Josephus writes of the tragedy of those who deserted to the Romans only to be slain by the Syrians who were searching for hidden gold in their bowels: "in reality it was God who condemned the whole nation, and turned every course that was taken for their preservation to their destruction." (p. 269)

"I suppose, that had the Romans made any longer delay in coming against these villains, the city would either have been swallowed up by the ground opening upon them, or been overflowed by water, or else been destroyed by such thunder as the country of Sodom perished by, for it had brought forth a generation of men much more atheistical than were those that suffered such punishments; for by their madness it was that all the people came to be destroyed." (p. 270)

Josephus speaking to John of Gischala after John rejected another overture of peace: "It is God therefore, it is God himself who is bringing on this fire, to purge that city and temple by means of the Romans, and is going to pluck up this city, which is full of your pollutions." (p. 272)

Josephus remarks on the Providential timing of the Temple's destruction by the Romans - it was destroyed on the same day that the first Temple had been destroyed by the Babylonians: " for that house [the Temple], God had for certain long ago doomed it to the fire; and now that fatal day was come, according to the revolution of ages: it was the tenth day of the month [Ab], upon which it was formerly burnt by the king of Babylon." (p. 274) cf. Jer 52:12-13

"Yet was the misery itself more terrible than this disorder; for one would have thought that the hill itself, on which the temple stood, was seething-hot, as full of fire on every part of it, that the blood was larger in quantity than the fire, and those that were slain more in number than those that slew them; for the ground did nowhere appear visible, for the dead bodies that lay on it; but the soldiers went over heaps of these bodies, as they ran upon such as fled from them." (p. 277) cf. Nah 3:3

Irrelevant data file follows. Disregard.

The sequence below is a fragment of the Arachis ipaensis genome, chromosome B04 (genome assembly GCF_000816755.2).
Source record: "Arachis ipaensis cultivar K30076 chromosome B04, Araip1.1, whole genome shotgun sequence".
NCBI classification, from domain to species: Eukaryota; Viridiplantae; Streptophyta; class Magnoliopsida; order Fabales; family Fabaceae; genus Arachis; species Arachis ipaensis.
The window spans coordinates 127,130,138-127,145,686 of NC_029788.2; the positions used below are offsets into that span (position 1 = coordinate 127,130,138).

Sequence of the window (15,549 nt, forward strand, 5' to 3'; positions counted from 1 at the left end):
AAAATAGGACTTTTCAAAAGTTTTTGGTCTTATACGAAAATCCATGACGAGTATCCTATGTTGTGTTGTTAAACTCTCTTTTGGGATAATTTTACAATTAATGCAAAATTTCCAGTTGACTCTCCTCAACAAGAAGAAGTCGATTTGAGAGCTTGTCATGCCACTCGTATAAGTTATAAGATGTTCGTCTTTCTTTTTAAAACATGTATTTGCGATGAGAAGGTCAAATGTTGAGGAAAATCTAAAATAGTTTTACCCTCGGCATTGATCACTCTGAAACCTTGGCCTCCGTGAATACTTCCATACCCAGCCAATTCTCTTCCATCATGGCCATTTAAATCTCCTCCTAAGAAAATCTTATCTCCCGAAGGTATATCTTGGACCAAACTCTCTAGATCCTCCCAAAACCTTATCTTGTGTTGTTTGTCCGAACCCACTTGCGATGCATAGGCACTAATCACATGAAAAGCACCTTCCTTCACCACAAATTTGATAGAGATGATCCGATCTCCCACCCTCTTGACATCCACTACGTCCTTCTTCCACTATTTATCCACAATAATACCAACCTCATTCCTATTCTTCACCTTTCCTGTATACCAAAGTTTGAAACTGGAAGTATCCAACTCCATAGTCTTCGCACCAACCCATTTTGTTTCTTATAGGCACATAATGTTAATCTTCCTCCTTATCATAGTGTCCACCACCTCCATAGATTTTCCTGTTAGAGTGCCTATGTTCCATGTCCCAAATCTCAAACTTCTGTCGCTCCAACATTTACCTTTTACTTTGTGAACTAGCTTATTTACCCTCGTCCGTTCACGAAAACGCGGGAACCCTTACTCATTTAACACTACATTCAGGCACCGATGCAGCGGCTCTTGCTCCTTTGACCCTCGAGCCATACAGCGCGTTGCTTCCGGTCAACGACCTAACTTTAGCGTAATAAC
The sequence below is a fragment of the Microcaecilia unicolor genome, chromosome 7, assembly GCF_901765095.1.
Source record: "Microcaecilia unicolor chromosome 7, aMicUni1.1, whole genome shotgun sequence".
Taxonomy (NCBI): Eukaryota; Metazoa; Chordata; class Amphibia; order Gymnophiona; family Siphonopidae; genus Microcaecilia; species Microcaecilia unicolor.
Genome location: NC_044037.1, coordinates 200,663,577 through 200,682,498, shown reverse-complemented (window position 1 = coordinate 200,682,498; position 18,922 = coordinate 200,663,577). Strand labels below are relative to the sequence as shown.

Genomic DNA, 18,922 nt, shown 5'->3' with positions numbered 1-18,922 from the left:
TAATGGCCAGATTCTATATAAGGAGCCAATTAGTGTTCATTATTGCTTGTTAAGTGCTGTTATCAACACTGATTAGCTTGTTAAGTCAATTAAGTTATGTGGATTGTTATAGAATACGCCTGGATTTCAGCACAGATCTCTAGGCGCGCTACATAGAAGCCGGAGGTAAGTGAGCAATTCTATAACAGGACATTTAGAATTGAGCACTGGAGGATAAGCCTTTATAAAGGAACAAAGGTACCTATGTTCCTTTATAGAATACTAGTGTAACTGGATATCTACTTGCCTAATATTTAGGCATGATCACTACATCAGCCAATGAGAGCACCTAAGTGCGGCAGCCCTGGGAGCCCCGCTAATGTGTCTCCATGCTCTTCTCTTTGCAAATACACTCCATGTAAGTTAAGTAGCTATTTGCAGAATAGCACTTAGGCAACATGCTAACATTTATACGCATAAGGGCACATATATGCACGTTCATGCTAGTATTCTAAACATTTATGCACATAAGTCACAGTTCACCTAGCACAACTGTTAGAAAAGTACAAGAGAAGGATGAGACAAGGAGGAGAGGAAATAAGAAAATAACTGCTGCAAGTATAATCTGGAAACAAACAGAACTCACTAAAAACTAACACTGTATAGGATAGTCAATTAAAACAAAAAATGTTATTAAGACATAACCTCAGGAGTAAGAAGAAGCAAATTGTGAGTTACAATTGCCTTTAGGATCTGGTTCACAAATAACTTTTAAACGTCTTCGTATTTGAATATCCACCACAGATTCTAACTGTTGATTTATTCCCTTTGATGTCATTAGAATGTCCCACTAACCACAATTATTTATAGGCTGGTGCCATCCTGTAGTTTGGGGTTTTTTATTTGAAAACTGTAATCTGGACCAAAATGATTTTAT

"...before sun-setting, chariots and troops of soldiers in their armor were seen running about among the clouds, and surrounding of cities. Moreover at the feast which we call Pentecost, as the priests were going by night into the inner [court of the] temple, as their custom was, to perform their sacred ministrations, they said that, in the first place, they felt a quaking, and heard a great noise, and after that they heard a sound as of a great multitude, saying, 'Let us remove hence.'" (p. 279)

He remarks on the career of Jesus, son of Ananus, who went through the city of Jerusalem for seven years and five months announcing the same message of woe against the city. in the end he was slain by one of the stones from the Roman catapults. (pp. 279-80)

Sunday, September 9, 2012

The Fruit of Gentleness

Galatians 5:22–23 (NKJV)
22 But the fruit of the Spirit is love, joy, peace, patience, kindness, goodness, faithfulness, 23 gentleness, self-control. Against such there is no law.